Working at Home - 3 State Modes
With the Government’s latest announcement to move to ‘Plan B’ restrictions amid fears of Omicron variant infections, I thought it would be good to talk about my own personal experience of working at home during the pandemic.
I’ve now been working from home since Boris made his initial announcement in March 2020, ordering people to stay at home. At the time, I was working in Manchester as a Test Manager. We had a great test team, good relationships with the clients and frequent social activities in the evenings.
So, what has changed since then? Can I still work effectively? Do I still regularly socialise with people? Do I still feel fulfilled in my working life? Alternatively, have I grown a beard, put on weight and wear my pyjamas all day?! Well, I think a little bit of both is true.
For me, the pandemic and working remotely can be split into three distinct states I call panic, confused and steady.
The panic state was the initial lockdown phase of the pandemic following the Government’s announcement on 23rd March 2021 to “stay at home”. At this stage, many people just panicked, boarded their lofts and filled them full of toilet roll and tinned food. Apparently, 50 loo rolls and 25 tins of pineapple slices can sustain life! Fortunately, during this time others were using energy to tirelessly think of new ways to deliver goods to people's homes or ensure computer systems remained stable despite a significant increase in remote logins by home users.
Thanks to these people, the transition from working in the office, to working 5 days from home was seamless. I genuinely feel many people were surprised a transition of this scale was possible in such a short time.
Our team found we could work just as effectively from home and in some ways, things improved. For example, instead of having to book face-to-face meetings in people's calendars, tools like ‘Microsoft Teams’ allowed you to ping people a quick message when you saw they were available. This resulted in significantly quicker resolution of issues.
From a personal perspective, I couldn’t say things were worse, only different. I felt I had more energy as less time was spent commuting. I got to see more of my Wife and children who were both back from University. The weather was amazing and although we couldn’t socialise outside of our ‘bubble’, we made the most of our time having regular walks at lunch and in the evening. All the family felt better as we were eating more healthily and doing more exercise. I understand we were lucky as things could have been different had I lived alone like my Mum who had a really hard time.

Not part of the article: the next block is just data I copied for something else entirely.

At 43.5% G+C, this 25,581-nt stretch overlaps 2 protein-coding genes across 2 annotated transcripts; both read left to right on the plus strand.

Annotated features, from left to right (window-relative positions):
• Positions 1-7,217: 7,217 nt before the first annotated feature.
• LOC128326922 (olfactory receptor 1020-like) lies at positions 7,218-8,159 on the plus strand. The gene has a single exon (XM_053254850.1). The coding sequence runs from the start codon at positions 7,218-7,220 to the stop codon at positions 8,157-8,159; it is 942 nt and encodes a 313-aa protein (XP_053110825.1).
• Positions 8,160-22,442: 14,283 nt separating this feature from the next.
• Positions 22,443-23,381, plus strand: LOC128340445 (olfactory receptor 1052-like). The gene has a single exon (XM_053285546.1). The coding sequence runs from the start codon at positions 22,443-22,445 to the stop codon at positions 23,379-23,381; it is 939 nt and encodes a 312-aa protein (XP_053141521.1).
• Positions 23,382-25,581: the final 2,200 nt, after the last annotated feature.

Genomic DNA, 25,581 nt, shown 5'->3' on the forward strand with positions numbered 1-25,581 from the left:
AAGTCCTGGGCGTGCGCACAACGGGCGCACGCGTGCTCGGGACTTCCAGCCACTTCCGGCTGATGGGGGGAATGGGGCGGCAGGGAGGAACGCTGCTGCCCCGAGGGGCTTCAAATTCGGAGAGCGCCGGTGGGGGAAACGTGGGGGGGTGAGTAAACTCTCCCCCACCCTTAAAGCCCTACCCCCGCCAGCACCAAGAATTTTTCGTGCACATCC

The confused state is the period where I felt we didn’t know what was going on from approximately September 2020 to June 2021. How long are we going to be in lockdown? What's the rule of 6? When are the Schools re-opening? What’s the tier system? Why is that town in lockdown but the town next to it isn’t?
What did this mean for work? Well, the reality was nothing. Our team and clients now had clear processes in place to deliver remotely. The only thing I did notice is that the number of back-to-back meetings started to increase. During the panic state, it was advised only to hold essential meetings but as time progressed calendars went back to how they were before the pandemic.
From a personal perspective, I did notice a change. I’d now been working remotely for over a year. The weather wasn’t as good, my Wife was working and my children had gone back to University. This was the first time I had spent significant amounts of time on my own.
I started to fall into bad eating habits and not doing exercise. I think the main reason was during the panic stage the whole family were motivated to do things together. This impacted me more than I thought. I was getting a small taste of what a lot of people had been going through since the first lockdown and needed to do something about it. Had I been asked at this time to come back into the office, I think I would have jumped at the opportunity.
Steady state is from June 2021 when all legal limits on social interactions were lifted and life got back to some form of normality.
For work, though I had started a new role, nothing changed. I was able to get up to speed quickly, enabling me to effectively deliver testing services to my new client.
From a personal perspective, I realised I needed to make some changes. During the confused state, I had no routine. When travelling into the office, you plan to get to work at a certain time, have a break for lunch and then plan a time to travel home. Without my family around me or the discipline of going into an office, this routine had gone. Days seemed long as I had little change of scenery, ate lunch at my desk and didn’t speak to many people outside of work.
So I decided to make some small changes. I now make sure I start work each day by 8.15am and am washed, shaved and dressed. No more lounging in pyjamas until 10am! I now have a planned lunch break at 12.30pm where I take a break from my home office and eat lunch in another room. I plan to finish work now at between 5 and 5.30 each day. At lunch, I take the dog for a walk or walk into town to do a bit of shopping. Not only is the routine good but a bit of fresh air and a change of scenery makes me feel so much better.
I hope from what I have written you can see that my biggest challenge of working from home has been the social isolation. Although work has been my main source of daily social interaction, this alone has not been enough and I have needed to make changes to address this. While we are potentially going to see some new restrictions imposed on us due to Omicron, I believe that although I now have a beard and have put on some weight, the small changes to my routine will hold up and keep me content in my work and personal life. If you have been feeling the same as me, some small changes to your routine might help? Give it a try!